Wednesday, October 22, 2008

The Nelson Decorative & Fine Arts Society

I recently became a paid-up founding member of the said group, and got my 2009 info today. I gather this is a big deal group in the UK and Australia, but I had never heard of it until Jay Farnsworth became involved. It is a group that organizes lecturers, and we had a taste of it in the form of "Russian art around the time of the last Tsar" talk. Even though the The Suter is putting in great efforts to hold more lectures and floor talks, when you live in a town without a university, it's nice to have access to other quasi-high-brow entertainment, I say.

The 2009 menu reads:

February - Mrs Maggie Campbell Pederson, "An Introduction to Organic Gems - from Amber to Ivory"

March - Mrs Patricia Wright, "The Mystery & Splendour of Golden Ages in the Arts - Fleeting Crucibles of Genius"

May - Mrs Sandra Pollard, "The Terribly Low Creature, a Female Painter - A Look at How & What Women Painted"

June - Christopher Vine, "Soane the Obscure - The Time, Life & Legacy of an Extraordinary Architect"

July - Dr Anne Anderson, "Scandinavian Designs c. 1880-1960 - How did We Get Ikea?"

September - Mr Charles Hajdamach, "A Victorian Splendour - The Golden Age of British Glass"

October - Miss Terry Pearson, "Gloriana - Queen Elizabeth I, Woman & Icon"

November - Professor John Prag, "Reconstructing Ancient Faces - Macedon, Mycenae, Molars & More"

New Zealand is a pretty casual place, so I can't suppress my giggles at all the "Mrses". The lectures start at 6:30PM and afterwards wine and sandwiches are served; I'd have preferred no food and cheaper subs, but I was told that's not a done thing. I've never heard of any of these folks except possibly Christopher Vine, if it's the Australian greeting card bloke. Still, if the taster lecture is anything to go by, these are going to be cracker evenings where I sit in the dark anonymously and enjoy some stirring of the gray cells, or electrodes connecting whatever they connect.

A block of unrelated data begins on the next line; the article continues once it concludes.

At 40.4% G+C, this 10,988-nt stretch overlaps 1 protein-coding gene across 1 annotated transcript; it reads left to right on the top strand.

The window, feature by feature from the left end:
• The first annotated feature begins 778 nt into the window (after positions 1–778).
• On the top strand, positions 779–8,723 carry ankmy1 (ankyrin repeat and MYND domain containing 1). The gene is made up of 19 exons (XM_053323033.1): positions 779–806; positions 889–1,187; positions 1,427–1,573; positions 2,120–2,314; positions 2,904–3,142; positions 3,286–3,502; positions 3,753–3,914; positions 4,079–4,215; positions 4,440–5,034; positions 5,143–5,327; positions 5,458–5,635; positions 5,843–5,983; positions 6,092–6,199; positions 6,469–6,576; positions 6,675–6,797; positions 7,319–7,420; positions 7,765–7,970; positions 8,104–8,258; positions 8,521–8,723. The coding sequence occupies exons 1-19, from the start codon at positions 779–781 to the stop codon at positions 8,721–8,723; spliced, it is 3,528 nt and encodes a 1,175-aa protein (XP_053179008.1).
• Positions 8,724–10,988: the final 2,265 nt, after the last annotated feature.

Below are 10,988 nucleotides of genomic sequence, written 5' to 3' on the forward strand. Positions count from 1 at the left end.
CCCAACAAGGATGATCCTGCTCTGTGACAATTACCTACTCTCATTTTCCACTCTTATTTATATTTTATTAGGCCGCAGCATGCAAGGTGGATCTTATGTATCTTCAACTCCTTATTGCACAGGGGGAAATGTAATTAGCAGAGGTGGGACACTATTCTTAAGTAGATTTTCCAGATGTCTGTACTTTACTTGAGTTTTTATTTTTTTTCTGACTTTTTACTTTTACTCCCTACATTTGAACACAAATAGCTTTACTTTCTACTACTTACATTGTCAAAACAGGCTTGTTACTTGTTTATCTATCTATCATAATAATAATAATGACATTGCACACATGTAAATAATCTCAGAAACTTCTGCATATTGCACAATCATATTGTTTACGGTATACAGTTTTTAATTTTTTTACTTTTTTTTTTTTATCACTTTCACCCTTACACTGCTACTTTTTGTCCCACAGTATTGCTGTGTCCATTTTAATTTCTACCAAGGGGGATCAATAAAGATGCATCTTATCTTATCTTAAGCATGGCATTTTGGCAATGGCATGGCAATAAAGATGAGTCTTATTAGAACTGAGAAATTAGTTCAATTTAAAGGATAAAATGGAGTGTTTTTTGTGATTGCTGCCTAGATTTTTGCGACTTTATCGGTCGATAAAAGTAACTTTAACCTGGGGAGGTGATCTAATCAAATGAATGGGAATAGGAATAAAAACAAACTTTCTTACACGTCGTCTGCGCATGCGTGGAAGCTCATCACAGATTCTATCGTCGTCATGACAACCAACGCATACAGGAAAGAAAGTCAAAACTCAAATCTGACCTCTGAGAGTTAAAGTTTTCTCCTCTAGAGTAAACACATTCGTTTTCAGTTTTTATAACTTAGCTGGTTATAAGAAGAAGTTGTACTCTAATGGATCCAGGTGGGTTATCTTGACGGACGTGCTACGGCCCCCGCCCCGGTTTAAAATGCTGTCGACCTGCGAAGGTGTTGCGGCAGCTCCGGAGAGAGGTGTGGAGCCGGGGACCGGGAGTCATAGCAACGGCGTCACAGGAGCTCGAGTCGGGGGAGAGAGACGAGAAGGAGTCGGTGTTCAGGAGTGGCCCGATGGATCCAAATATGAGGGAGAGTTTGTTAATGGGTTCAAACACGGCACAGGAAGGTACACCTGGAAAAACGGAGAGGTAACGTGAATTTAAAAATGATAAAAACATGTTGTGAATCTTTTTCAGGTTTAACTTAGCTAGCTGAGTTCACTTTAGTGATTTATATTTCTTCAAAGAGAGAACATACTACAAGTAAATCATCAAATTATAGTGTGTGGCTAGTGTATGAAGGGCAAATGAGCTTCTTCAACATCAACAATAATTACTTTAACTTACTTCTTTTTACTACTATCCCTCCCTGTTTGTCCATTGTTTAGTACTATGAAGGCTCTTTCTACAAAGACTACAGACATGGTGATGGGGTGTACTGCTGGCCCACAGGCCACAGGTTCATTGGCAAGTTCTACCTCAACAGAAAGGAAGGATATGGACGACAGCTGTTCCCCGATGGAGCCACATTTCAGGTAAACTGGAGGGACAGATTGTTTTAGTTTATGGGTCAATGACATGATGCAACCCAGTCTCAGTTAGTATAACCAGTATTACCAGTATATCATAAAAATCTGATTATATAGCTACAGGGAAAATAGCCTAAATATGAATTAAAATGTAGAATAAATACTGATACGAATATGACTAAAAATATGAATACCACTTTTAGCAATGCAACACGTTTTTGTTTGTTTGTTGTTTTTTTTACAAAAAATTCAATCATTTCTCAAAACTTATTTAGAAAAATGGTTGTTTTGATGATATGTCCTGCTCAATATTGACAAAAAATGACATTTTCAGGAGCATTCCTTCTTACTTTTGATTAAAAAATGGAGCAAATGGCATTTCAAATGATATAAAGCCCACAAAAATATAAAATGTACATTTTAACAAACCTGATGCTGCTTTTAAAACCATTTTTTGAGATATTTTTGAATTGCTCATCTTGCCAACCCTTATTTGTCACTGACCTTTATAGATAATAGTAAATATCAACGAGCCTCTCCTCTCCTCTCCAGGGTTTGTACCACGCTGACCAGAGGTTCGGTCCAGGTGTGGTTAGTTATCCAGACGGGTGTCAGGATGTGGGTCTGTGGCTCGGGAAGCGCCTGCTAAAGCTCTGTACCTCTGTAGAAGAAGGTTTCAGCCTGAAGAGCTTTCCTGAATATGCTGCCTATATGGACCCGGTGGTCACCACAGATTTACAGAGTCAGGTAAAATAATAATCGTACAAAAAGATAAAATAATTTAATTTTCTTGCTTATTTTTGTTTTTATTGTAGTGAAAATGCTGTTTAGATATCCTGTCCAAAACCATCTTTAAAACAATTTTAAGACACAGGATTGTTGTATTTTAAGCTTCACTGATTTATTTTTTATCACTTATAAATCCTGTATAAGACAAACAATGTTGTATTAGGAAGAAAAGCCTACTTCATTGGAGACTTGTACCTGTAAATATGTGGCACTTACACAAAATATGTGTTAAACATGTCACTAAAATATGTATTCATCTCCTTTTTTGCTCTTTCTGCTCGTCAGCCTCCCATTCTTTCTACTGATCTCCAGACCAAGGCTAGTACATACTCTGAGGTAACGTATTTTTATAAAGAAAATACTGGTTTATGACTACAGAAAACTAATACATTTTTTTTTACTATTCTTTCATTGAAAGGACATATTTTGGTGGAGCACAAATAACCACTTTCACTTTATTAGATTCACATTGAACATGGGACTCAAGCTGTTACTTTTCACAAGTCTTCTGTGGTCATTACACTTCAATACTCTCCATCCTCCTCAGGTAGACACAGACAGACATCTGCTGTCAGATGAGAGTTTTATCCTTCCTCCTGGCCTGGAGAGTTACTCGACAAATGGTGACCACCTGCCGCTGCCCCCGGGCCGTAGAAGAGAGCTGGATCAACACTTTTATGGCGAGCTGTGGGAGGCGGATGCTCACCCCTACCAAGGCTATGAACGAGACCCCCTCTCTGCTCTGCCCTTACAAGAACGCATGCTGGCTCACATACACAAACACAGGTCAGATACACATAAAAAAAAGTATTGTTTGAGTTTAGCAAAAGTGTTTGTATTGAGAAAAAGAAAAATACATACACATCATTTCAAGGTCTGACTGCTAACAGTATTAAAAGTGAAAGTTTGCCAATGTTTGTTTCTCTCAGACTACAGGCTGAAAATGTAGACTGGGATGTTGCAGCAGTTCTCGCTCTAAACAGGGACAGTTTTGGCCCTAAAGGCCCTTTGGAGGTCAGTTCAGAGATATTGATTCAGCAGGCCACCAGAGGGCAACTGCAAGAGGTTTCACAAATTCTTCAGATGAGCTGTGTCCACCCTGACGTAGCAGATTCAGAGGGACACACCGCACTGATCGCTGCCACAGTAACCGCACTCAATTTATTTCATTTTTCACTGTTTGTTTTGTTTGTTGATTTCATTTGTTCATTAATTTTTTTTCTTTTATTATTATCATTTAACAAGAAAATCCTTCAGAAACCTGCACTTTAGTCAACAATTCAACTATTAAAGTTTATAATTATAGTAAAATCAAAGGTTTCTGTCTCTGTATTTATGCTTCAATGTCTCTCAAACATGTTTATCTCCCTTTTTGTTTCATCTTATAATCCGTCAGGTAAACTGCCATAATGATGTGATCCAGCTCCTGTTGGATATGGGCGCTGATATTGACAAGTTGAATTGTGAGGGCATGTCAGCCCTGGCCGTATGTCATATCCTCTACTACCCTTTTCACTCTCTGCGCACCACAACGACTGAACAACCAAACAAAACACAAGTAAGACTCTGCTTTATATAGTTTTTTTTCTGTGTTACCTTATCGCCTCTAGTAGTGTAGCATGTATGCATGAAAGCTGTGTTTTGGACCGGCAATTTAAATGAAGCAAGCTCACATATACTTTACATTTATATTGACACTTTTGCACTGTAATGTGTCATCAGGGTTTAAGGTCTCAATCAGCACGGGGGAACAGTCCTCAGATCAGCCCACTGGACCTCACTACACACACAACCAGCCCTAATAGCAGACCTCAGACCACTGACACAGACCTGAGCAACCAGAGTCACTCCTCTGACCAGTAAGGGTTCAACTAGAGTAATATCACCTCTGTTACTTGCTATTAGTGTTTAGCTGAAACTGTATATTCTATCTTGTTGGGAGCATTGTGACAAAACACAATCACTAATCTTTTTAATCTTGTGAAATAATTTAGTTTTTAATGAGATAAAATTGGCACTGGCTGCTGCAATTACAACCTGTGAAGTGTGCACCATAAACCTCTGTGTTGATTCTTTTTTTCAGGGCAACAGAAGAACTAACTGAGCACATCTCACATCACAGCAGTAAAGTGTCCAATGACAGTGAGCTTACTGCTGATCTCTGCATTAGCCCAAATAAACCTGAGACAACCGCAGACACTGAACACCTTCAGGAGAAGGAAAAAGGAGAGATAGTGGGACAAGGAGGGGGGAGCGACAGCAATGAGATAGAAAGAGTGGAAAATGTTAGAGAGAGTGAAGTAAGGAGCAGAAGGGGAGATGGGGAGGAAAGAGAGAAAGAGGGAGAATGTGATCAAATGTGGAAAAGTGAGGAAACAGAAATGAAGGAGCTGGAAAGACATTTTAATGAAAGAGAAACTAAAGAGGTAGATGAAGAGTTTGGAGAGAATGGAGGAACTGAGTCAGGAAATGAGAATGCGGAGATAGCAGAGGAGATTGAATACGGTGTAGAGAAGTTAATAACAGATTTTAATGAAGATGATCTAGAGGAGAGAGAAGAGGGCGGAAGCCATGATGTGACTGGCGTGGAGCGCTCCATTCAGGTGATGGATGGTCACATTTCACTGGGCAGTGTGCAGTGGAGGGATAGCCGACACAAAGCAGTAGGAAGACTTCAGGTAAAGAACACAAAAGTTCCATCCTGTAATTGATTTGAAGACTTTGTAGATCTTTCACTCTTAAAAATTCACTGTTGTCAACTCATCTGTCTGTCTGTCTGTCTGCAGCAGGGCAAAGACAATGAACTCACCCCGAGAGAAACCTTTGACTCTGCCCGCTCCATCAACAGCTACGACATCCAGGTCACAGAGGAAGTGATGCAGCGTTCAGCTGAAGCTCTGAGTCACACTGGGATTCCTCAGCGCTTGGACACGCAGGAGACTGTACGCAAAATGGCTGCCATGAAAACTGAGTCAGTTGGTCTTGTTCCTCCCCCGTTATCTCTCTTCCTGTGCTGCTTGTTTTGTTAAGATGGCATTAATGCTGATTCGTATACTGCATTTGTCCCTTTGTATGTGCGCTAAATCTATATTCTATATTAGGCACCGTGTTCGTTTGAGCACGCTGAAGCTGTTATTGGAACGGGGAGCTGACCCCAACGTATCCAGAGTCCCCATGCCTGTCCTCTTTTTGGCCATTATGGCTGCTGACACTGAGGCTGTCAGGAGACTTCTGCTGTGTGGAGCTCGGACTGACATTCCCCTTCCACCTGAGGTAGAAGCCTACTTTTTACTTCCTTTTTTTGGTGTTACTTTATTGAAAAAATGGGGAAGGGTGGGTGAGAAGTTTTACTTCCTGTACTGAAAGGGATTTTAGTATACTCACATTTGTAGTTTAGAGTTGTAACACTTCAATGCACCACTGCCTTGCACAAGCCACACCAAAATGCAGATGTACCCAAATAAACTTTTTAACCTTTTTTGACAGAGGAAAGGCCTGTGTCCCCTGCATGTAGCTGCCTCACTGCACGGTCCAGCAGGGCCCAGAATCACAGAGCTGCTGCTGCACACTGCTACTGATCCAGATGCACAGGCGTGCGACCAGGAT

Furthermore, I'm told, if I travel to the UK, Oz , Christchurch, Auckland or Wellington, I'm supposed to be able to attend their events at a reduced fee. Isn't that lovely!

Tonight, though, I can't help imagining all these lecturers writing their CV to be considered by the Society. I got no weaving done today...

Good night, you lovely people.

3 comments:

  1. It's interesting that you all over there apparently still use "Mrs." and "Miss." Not so in this country, any more.

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  2. Connie, usually we don't even use last names, just first names. That's why this is all the more ... hilarious. I think they may be English, and that's why Christopher Vine is not a Mr - because I suspect he's an Aussie.

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  3. Says Rosie: "As for Christopher Vine, I'm assuming (I may be wrong) he's the local retired architect here in Nelson - he's written books on Nelson architecture and did that large ceramic architectural mural for the museum. He's very learned and did a few lectures on architecture at polytechnic before my time."

    So, nor the Australian greeting card man. Makes more sense, Rosie.

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